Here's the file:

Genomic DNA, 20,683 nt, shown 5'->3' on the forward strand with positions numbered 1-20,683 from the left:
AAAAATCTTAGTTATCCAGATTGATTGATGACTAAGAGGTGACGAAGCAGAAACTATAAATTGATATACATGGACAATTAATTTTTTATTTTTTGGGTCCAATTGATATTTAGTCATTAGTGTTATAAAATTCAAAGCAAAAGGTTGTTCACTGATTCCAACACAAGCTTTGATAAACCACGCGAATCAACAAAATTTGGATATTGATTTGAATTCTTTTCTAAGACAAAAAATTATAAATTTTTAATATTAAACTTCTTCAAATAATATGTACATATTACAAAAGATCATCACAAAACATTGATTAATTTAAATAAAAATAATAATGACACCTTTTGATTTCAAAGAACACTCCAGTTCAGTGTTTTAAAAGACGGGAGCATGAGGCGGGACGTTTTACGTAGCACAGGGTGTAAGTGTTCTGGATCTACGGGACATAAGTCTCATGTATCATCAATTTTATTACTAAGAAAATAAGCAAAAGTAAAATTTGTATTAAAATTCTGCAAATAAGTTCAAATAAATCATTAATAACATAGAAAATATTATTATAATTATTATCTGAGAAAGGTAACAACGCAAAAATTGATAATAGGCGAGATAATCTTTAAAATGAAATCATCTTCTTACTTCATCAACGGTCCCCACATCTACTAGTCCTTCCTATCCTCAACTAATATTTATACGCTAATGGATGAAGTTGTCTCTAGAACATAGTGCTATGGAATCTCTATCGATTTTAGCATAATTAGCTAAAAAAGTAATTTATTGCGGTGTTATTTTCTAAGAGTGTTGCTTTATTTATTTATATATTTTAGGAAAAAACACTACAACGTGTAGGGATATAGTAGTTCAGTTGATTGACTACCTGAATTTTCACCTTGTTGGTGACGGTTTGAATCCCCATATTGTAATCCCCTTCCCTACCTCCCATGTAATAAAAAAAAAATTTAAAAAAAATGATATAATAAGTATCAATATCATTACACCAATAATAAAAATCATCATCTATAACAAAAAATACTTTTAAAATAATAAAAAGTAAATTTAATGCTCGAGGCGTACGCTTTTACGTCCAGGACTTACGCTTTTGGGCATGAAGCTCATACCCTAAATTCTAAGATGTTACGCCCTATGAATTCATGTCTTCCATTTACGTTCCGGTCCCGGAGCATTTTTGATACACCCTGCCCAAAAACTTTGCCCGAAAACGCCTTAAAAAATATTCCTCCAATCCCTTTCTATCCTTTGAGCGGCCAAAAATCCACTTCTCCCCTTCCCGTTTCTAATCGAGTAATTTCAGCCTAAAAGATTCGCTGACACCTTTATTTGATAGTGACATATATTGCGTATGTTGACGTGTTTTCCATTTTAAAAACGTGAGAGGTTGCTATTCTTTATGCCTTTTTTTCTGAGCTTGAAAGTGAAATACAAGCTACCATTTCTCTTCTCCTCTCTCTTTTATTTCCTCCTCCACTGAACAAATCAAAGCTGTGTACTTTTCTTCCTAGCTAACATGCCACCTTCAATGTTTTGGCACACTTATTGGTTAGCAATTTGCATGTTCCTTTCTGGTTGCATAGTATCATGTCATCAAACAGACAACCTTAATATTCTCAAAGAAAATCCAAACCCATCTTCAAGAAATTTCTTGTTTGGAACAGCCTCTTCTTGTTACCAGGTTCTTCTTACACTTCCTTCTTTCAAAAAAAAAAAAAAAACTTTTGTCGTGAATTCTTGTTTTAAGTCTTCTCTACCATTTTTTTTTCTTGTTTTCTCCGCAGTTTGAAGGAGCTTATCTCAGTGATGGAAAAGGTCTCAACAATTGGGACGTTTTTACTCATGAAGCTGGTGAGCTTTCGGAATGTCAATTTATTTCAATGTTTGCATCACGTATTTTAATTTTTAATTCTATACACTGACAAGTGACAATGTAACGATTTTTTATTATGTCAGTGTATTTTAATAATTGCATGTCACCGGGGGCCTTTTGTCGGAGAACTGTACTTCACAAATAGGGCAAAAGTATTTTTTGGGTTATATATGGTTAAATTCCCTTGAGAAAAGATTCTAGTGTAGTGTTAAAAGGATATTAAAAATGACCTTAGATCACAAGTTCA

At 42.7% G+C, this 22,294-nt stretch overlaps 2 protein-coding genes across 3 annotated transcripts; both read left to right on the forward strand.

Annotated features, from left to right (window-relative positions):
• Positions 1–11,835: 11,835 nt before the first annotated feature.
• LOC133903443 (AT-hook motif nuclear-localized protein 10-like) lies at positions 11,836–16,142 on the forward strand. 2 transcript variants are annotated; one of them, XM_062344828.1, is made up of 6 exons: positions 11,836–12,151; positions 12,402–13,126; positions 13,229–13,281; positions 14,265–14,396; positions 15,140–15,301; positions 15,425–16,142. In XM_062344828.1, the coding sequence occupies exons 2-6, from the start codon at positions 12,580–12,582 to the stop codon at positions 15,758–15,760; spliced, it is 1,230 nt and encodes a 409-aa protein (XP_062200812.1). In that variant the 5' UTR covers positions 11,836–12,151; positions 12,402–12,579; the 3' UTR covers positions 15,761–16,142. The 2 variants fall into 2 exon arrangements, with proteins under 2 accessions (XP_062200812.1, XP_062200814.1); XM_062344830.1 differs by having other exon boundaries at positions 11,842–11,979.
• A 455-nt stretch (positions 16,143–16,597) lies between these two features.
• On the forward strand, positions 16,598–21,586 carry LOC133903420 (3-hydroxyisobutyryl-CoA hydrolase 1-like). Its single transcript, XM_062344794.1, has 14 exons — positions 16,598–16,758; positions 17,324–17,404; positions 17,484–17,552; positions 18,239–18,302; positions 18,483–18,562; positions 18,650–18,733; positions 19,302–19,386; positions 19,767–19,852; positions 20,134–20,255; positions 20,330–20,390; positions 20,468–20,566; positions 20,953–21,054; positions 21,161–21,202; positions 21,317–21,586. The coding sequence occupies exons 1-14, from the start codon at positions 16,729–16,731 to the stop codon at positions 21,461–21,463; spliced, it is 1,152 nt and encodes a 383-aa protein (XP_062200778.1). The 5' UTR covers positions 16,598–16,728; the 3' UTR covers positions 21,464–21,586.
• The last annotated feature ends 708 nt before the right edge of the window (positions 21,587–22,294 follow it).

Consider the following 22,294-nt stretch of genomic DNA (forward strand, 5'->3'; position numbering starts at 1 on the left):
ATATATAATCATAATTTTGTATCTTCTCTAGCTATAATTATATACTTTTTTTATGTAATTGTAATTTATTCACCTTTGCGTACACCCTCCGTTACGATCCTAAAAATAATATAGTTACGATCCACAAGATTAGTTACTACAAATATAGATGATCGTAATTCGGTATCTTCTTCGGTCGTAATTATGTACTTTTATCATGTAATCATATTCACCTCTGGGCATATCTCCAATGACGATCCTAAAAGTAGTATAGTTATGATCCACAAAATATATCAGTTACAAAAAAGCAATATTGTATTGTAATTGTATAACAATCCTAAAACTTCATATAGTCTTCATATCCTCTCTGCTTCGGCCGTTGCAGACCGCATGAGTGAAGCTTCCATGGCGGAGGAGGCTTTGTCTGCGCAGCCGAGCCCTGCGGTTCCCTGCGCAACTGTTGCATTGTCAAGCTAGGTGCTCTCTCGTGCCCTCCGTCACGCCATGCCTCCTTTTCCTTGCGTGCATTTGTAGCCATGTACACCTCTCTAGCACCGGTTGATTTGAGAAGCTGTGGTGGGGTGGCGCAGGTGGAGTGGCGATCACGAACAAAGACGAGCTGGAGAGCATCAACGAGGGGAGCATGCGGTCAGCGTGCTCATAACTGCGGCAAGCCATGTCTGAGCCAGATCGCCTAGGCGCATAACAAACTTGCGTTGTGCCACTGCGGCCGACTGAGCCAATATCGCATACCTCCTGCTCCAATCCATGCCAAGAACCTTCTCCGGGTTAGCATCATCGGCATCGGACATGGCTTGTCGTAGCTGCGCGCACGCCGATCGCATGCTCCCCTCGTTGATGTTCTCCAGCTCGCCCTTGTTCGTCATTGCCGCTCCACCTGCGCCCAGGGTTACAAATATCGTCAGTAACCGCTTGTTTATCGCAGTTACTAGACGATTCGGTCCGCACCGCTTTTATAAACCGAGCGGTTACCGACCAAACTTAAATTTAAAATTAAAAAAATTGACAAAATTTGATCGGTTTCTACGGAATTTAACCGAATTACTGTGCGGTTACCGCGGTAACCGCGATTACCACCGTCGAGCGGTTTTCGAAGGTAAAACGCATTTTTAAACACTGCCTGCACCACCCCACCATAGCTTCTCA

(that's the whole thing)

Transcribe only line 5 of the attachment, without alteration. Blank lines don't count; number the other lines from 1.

• Positions 1–11,835: 11,835 nt before the first annotated feature.